What is common between Johnny Depp, Eminem, Jim Carrey, Harry Styles and Nicole Kidman? Any wild guesses? Well, all of them were school drop outs yet that did not cease them to become what they are now. The question arises here that is dropping out of high school the key ingredient to success? Certainly not but it definitely worked for Bilal Athar, a 26 year old Pakistani entrepreneur who is now drawing comparisons with the likes of Bill Gates.
During his school days, Bilal Athar wasn’t sure about his future and he was similar to 90% of the Pakistani students who was simply unaware and confused about the times ahead. During that time, Bilal Athar also figured it out that going to the university is not in his radar and later he planned to pursue ACCA degree so that he could become an auditor. Unfortunately (or fortunately) that did not work out for him either.
Bilal Athar also tried his luck in singing as his track record in extracurricular activities during his school days was quite good. He had participated in various events during his school gigs as a rock guitarist but his father, who was also a good mentor to him, counseled him to utilize his talent in something substantial, preferably computers. Bilal Athar was only 5 years old when he got his hands on computer for the first time and that is probably from where his passion for computing sparked.
On the recommendation of his friend who resides in UK, Bilal Athar completed 2 CCIE certifications. He started to get plenty of job offers while he was 21 but he rejected all of them including one from big telecommunication company in Saudi Arabia. Instead he chose to work for Beaconhouse school only to realize 6 months later that he is a misfit and that his CISCO expertise are not utilized at all.
At 22, Bilal Athar formed his own company, Ikhtira Systems (a disaster recovery solution) in Multan but within 10 months of the operation the company failed and it indeed turned out to be a disaster for Bilal Athar since the company suffered gigantic losses and was eventually closed. He did not want to back to his home to get his parent’s support. People who appreciated the fact that he started a company at 22 were now making fun of him. Sadly, Bilal didn’t have enough money to satisfy his hunger for 3 consecutive days.
However, this initial failure would not last for long. Bilal Athar soon took multiple coding-related freelance jobs to make ends meet. In the meantime, the young entrepreneur developed a new and improved startup, Wifigen, which allows anybody to access free WiFi in public areas simply by using their social media credentials, such as Facebook or Twitter. In return, consumers will receive coupons, store recommendations, and discounts.
Later, Bilal Athar drew the attention of one client who was also one of the 25 most intriguing minds of the new economy by business 2.0. It was around this time when Bilal Athar began to help a new anonymous client, whom he had met through a freelance website. The client realized Bilal’s potential and after numerous conversations, Bilal’s client requested a Skype call and revealed himself to be the former IBM Vice President of Internet Technology, John Patrick, holds an incredible presence in both business and technology. John Patrick admitted that one of the first reasons he was drawn to Bilal was because of his outstanding English language skills, and later, of course, his technological talents.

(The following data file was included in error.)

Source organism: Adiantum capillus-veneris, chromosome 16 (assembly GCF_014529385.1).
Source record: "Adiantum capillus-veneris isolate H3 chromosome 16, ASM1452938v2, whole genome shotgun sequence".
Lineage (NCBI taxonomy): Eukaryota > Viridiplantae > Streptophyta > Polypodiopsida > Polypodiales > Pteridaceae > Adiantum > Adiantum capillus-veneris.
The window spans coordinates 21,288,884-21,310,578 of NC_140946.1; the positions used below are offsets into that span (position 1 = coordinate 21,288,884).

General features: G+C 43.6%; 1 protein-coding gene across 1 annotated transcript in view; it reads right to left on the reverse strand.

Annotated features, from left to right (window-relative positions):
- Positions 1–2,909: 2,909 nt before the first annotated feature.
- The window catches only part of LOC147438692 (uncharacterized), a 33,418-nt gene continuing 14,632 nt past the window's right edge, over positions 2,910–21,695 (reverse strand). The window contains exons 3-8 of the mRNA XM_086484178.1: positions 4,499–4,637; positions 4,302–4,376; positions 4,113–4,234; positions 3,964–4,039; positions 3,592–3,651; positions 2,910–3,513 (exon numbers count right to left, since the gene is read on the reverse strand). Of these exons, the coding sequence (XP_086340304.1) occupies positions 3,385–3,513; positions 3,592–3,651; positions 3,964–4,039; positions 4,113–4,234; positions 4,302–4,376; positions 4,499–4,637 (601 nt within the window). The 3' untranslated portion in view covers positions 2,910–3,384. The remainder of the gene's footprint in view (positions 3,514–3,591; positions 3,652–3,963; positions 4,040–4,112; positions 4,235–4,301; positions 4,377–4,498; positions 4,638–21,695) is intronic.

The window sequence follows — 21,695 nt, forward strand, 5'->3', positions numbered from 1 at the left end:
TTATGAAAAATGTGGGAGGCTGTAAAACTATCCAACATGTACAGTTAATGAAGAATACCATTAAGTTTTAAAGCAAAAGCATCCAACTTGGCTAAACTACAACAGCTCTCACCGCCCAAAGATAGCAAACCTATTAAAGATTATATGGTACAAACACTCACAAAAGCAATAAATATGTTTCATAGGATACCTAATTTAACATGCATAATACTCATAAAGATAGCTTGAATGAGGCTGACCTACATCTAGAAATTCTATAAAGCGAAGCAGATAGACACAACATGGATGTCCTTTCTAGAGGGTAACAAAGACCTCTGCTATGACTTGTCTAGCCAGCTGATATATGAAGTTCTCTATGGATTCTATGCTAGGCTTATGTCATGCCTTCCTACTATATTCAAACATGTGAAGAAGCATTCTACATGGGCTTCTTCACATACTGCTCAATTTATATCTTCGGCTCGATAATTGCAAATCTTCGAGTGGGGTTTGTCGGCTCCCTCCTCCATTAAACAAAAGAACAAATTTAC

Bilal pitched his idea of Wifigen to John Patrick who liked his idea to the core but initially he was circumspect to invest in the project. However, later on 23rd March 2015, Patrick finally moved to invest in Wifigen, valuing the startup at $1 million.
Bilal Athar then came across a representative at Changi Airport during a business trip to Singapore, who exhibited immense interest in deploying Wifigen on their airport. Bilal then started beta testing of Wifigen on Singapore’s airport. Later, he signed one of the biggest deals in the history of Wi-Fi at Tahiti Island, which wanted to use Wifigen to give a better experience to tourists. Wifigen then was seen as a product with a huge application in the tourism industry.
Bilal Athar explained how Tahiti is gradually losing tourists every year with a constant decrease in people visiting the island. He said:
“One of the biggest problems is most of the visitors are Chinese and they can’t live without the Internet, they have to be able to use it. Since they don’t have very convenient [online access] … on the islands, these people then tend to go other places.That is where Wifigen is hoping to step in with their plan for a ‘smart island’, with Wi-Fi available every single place, for visitors and local people alike.”
Bilal Athar is also trying to integrate artificial intelligence with Wi-Fi for the last three months. It will help the advertisers to know exactly who the end user is and how deep his pockets are, so they can accordingly pitch them different products.
Bilal Athar believes that the key to Wifigen’s success would be to move into more markets. His company currently has a multi-million dollar valuation while trying to raise another round of investment. Bilal has only one thing to say to all the aspiring entrepreneurs:
“Keep failing until you are ready to change the world.”